Port Scanning with NMAP

The other day a customer was asking me what services were running on their machine. In the case of not being able to login to the customers servers due to security and policy reasons the only way for us to be able to verify the services they were running was by using NMAP; the free open source network exploitation utility for network discovery and security auditing. There are several types of scans you can do, such as discovery for the top most common 1000 ports. Full TCP or UDP scans of all 65535 ports, discovery of alive IP’s in a range or block of IP’s, and much much more. Find below a summary of the most frequent type of NMAP scans;

Discover IP’s in a Subnet thru Ping Scan

 $ nmap -sP 192.168.0.0/24
 Starting Nmap 5.21 ( http://nmap.org ) at 2015-08-28 11:47 MST
 Nmap scan report for 192.168.0.1
 Host is up (0.0010s latency).
 Nmap scan report for 192.168.0.33
 Host is up (0.0051s latency).
 Nmap scan report for 192.168.0.105
 Host is up (0.0018s latency).

A quick and dirty command known as a ping scan. This tells nmap to send an ICMP echo request (ping), TCP SYN to port 443, TCP ACK to port 80 and ICMP timestamp request to all hosts in the specified subnet. nmap will return a list of the ip’s in the range that responded, (are up/alive) in that range.

Scan for 1000 most common ports on a Subnet

 $ nmap 192.168.0.0/24
 Starting Nmap 5.21 ( http://nmap.org ) at 2015-08-28 11:00 MST
 Nmap scan report for 192.168.0.1
 Host is up (0.0043s latency).
 Not shown: 998 closed ports
 PORT STATE SERVICE
 80/tcp open http
 443/tcp open https

If specifying no flags with NMAP it will scan using TCP SYN for the typical 1000 most common ports. In this case because we’re scanning for a /24 IP block, it includes the whole 255 ip’s in the range too. It can take at least a few minutes to perform this.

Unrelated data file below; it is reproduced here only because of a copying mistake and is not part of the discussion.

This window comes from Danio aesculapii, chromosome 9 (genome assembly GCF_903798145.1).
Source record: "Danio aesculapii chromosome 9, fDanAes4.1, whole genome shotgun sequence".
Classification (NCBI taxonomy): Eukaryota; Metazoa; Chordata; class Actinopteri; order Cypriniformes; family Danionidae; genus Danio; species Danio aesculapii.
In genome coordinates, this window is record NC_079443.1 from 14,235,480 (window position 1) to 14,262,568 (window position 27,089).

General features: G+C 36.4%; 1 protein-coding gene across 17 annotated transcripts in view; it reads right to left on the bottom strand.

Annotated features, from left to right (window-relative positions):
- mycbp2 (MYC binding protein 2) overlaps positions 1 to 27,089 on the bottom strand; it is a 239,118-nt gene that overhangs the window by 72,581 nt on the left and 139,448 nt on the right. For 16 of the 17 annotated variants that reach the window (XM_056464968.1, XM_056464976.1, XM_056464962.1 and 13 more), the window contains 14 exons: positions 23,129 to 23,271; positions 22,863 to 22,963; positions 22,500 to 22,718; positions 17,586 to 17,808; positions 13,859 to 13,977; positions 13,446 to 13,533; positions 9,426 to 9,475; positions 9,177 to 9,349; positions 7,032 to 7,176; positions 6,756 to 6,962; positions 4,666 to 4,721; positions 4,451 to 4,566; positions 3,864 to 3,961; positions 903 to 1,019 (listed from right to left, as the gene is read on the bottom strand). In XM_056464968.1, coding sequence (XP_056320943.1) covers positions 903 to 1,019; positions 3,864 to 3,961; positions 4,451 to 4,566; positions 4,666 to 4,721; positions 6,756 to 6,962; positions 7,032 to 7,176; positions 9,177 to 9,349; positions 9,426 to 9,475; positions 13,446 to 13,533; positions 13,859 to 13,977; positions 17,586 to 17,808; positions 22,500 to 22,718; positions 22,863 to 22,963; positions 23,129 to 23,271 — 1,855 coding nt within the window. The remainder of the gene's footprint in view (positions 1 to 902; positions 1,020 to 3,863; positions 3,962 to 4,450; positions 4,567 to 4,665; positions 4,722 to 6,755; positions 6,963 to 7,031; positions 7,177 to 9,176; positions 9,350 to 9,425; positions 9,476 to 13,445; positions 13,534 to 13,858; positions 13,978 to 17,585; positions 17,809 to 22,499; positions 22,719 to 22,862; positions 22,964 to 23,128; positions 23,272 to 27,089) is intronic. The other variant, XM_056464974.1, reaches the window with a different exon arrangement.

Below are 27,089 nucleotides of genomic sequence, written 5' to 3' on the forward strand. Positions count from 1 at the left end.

Identify Operating Systems with NMAP

$ nmap -O 162.13.136.212

Starting Nmap 6.47 ( http://nmap.org ) at 2015-08-28 06:50 UTC
Nmap scan report for 162.13.136.211
Host is up (0.00080s latency).
Not shown: 998 filtered ports
PORT    STATE  SERVICE
80/tcp  open   http
443/tcp closed https
MAC Address: BC:76:4E:08:95:6D (Rackspace US)
Device type: general purpose
Running: Linux 2.6.X|3.X
OS CPE: cpe:/o:linux:linux_kernel:2.6 cpe:/o:linux:linux_kernel:3
OS details: Linux 2.6.32 - 3.10
Network Distance: 1 hop

OS detection performed. 
Nmap done: 1 IP address (1 host up) scanned in 22.55 seconds

It’s possible to detect the operating system of IP addresses, in the security and hacking industry, when looking for exploits, or vulnerabilities in company servers, it’s important to identify the operating system correctly. This allows one to mount attack, or pentests with the correct rootkits, exploits and tools. Correctly identifying a machine is critical to security.

Find DNS Hostnames in a Range

nmap -sL 162.13.136.0/24

Starting Nmap 6.47 ( http://nmap.org ) at 2015-08-28 06:54 UTC
Nmap scan report for 162.13.136.0
Nmap scan report for 162.13.136.1
Nmap scan report for 162.13.136.2
Nmap scan report for 162.13.136.3
Nmap scan report for 162.13.136.4
Nmap scan report for 162.13.136.5
Nmap scan report for 162.13.136.6
Nmap scan report for 162.13.136.7
Nmap scan report for rack-pfc-acc-02.somedreams.com (162.13.136.8)

It’s possible to determine the hostname of all the IP addresses in a range. When performing security scans, exploits or just general pentesting, one can gather and collect information regarding the domains associated with a machine. By doing this one is able to understand what DNS server or record is vulnerable, and, allows the security analyst to find out more about the company and it’s associated infrastructure. For instance when combined with dig and whois it’s possible to reveal more information about any given ip and domain.

Pending completion.

 

 

 

 

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